It's almost impossible for anyone to conform to traditional lifestyles so the traditional dharma professionals appear compromised. I don't see this as the failing of those institutions but a byproduct of conditions in the modern world. I don't resent these conditions but I see why people feel conflicted.
  • triplethink
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RE: Learning about money 12 May 2010 22:23 #59249

I've just read the explanation regarding suggested donations on the Personalized Instruction page.

It is very clearly presented and, for me personally, seems like a non-issue.

The decision to request personalized instruction is a very particular choice that is made by individual practitioners. It's something of a luxury and may well have been impossible for many practitioners in the past (and the present). But in a lay practitioner context, it's really absolutely amazing to be able to get access to that kind of guidance.

Personalized instruction is by no means the only option for one interested in practicing dharma. There is a wealth of information here on the board, for example, as well as from other sources. But personalized instruction can add efficiency, support, and power to one's efforts.

Other options for instruction and practice continue to exist. Retreats. Workshops. Group courses. Teleconferences. The suggested donations for each of these options might vary. And independent practice is of course free.

I applaud you, Kenneth, for attempting to approach this with a spirit of transparency and inclusiveness.
  • NigelThompson
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RE: Learning about money 13 May 2010 02:46 #59250


"If they are old, broke, and resentful after a lifetime of practice, then perhaps their dharma wasn't worth much to begin with." -- msj123

Do you actually know who Vince Horn was talking about? I suspect the names of those teachers, the ones who couldn't make a fair living following their heart, might surprise you.

Nigel, every time you post something I find myself wishing you would post more.

  • cmarti
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RE: Learning about money 13 May 2010 05:35 #59251

"
"If they are old, broke, and resentful after a lifetime of practice, then perhaps their dharma wasn't worth much to begin with." -- msj123


"

At the risk of making my divergence/alienation from the majority on this subject complete, I have to say I am with msj123 here though maybe from a slightly different perspective -- but maybe not.
If we are talking about people who expected to make a middle class living from teaching vipassana or zen or whatever and who are now resentful because it didn't come true maybe I wouldn't doubt their "dharma" but I'd certainly doubt their basic common sense and level of maturity.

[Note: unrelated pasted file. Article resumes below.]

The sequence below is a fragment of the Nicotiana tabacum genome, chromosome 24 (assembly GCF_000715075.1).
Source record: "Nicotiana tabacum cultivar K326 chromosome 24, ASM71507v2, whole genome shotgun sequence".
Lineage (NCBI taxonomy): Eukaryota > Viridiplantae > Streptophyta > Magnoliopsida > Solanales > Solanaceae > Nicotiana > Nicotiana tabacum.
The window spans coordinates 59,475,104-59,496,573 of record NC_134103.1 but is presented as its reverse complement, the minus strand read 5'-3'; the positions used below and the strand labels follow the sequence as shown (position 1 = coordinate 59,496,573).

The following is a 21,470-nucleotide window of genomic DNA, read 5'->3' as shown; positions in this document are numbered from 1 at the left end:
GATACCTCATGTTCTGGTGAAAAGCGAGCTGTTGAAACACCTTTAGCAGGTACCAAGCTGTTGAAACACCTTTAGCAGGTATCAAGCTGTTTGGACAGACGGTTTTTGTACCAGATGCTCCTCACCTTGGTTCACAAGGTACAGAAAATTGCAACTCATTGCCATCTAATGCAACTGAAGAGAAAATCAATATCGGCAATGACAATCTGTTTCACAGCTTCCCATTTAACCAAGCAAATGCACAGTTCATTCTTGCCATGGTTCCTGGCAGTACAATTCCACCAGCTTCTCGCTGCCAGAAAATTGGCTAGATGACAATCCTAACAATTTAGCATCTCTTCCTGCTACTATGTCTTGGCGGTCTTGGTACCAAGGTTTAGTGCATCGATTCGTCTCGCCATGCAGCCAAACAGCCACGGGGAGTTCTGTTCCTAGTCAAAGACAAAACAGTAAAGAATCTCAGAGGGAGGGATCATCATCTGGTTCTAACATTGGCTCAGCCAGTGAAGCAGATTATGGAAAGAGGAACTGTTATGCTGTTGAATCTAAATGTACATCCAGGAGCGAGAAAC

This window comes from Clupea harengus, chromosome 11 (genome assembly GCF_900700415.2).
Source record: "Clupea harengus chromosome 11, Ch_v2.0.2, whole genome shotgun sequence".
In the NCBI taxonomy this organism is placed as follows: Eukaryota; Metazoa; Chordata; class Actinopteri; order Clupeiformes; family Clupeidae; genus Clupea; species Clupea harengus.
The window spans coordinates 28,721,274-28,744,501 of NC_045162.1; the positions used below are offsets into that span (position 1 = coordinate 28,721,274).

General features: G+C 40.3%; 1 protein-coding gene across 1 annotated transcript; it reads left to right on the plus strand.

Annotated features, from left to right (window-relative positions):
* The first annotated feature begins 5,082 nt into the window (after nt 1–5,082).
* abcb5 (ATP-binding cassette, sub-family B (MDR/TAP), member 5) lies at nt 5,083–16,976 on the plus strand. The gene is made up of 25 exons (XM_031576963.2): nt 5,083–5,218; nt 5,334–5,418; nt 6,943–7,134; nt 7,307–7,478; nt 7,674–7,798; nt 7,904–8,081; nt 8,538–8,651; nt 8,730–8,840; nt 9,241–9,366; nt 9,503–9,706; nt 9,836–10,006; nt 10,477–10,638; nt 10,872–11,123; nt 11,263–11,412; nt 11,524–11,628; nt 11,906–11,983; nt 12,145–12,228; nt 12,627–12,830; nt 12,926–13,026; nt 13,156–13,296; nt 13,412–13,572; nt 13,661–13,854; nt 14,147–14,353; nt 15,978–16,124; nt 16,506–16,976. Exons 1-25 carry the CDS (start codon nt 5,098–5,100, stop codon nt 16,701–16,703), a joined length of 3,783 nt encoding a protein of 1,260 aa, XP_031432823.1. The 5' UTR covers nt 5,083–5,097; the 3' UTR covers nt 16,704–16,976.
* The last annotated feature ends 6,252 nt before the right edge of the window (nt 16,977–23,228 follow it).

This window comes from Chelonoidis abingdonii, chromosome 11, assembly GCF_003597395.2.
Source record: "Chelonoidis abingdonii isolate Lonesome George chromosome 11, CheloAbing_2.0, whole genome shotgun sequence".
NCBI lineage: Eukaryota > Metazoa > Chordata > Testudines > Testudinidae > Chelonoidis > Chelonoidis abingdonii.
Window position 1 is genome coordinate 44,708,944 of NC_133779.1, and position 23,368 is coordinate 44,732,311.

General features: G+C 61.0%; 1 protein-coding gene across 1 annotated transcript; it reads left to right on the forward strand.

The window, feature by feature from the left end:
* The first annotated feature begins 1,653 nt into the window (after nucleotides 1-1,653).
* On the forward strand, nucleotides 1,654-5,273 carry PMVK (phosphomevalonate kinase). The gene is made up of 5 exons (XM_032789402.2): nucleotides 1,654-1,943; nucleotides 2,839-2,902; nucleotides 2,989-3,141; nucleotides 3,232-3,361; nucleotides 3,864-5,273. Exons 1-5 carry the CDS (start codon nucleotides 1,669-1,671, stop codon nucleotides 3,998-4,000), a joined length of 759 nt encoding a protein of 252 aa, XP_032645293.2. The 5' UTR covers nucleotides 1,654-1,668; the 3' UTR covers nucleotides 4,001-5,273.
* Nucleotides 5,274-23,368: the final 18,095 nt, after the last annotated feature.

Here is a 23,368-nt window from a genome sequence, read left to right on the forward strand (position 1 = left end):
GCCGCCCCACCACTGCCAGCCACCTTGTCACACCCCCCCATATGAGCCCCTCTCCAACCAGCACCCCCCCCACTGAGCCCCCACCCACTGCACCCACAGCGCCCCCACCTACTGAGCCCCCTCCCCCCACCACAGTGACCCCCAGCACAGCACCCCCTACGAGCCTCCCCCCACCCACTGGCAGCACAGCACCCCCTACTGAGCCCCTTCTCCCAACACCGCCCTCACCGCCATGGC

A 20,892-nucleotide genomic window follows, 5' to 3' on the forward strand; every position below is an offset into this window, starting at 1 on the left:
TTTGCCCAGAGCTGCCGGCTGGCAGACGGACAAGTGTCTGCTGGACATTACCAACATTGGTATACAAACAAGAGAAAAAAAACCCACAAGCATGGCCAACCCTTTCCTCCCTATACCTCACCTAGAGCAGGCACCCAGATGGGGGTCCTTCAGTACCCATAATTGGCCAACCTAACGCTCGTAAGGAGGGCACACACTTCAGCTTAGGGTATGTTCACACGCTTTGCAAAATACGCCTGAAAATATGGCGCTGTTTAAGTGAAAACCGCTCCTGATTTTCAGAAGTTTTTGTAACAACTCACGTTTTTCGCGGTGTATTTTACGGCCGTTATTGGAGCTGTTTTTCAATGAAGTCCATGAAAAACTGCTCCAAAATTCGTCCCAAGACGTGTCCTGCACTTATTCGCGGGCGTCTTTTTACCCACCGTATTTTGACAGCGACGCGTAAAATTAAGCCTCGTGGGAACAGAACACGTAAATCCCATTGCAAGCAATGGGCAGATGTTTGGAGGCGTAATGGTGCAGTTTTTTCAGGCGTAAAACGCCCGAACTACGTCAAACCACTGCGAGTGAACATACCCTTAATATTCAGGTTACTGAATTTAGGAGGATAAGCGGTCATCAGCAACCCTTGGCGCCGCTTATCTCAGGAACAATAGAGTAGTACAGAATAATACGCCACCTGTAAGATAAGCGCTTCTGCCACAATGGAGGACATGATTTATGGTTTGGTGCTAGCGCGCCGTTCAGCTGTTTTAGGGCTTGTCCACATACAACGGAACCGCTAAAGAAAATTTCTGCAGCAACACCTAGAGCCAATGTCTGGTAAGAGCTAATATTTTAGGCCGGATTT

The world of money and livlihoods isn't carved out of thin air to please the hearts, aspirations and dreams of each individual. Each mature adult has to always be taking a realistic look at themselves, their needs, and the job/business market as it actually is and be willing and able to make adjustments. Sometimes that will mean that you'll be broke all the time but you'll be doingwhat you want or something close to it, sometimes that will mean that you'll make a good living and be able to feed and shelter and keep yourself and your family in good health but you'll be spending your days doing something you don't really like. The possibilities are endless and are changing constantly (a little dharma). But these realities are the same for everyone, even dharma teachers. To think otherwise -- especially from middle-age on -- is odd to me.
I think it would be great for anyone to be able to make $70,000 a year doing exactly what they want (especially Kenneth) but do I think there is some logical reason why they should just because they want to or just because they are a dharma teacher and I like the dharma - no way.
cont.
  • telecaster
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RE: Learning about money 13 May 2010 05:44 #59252

I used to hang out with this very talented singer who had a following but a following that was limited to her genre -- acoustic folk music. We had a falling out when she started asking her friends with more normal jobs to help her organize "fund raisers" to help her be able to go on tour across the country -- I had the gall to suggest that she become her own fund raiser by gettng a job that actually paid her money.
Now I believe I am simply expressing a very blunt opinion here. but If it is seen as unkind I'd definitely disagree but I'd certainly be willing to keep my mouth shut about it from this point on.
And possibly Kenneth would be better served with realistic ideas and suggestions and schemes to turn his aspiration into a reality than by debating (from either point of view) whether or not there is something wrong with the system because making a living as a dharma teacher is much more complicated than getting a teaching credential and then applying for a job at a public school.
I don't know much about him but my impression is this Shinzen Young guy has spent a lot of time and energy trying to figure out how to "market" himself in a way that is effective without being creepy. I think it's a shame if that means he has to spent a large part of his time doing "marketing" rather than "dharma" but that's the way it goes.
And, okay, maybe he has a publicist :) as long as he isn't lying to people to keep them coming back and consuming his teaching then I guess it's all right.
  • telecaster
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RE: Learning about money 13 May 2010 06:34 #59253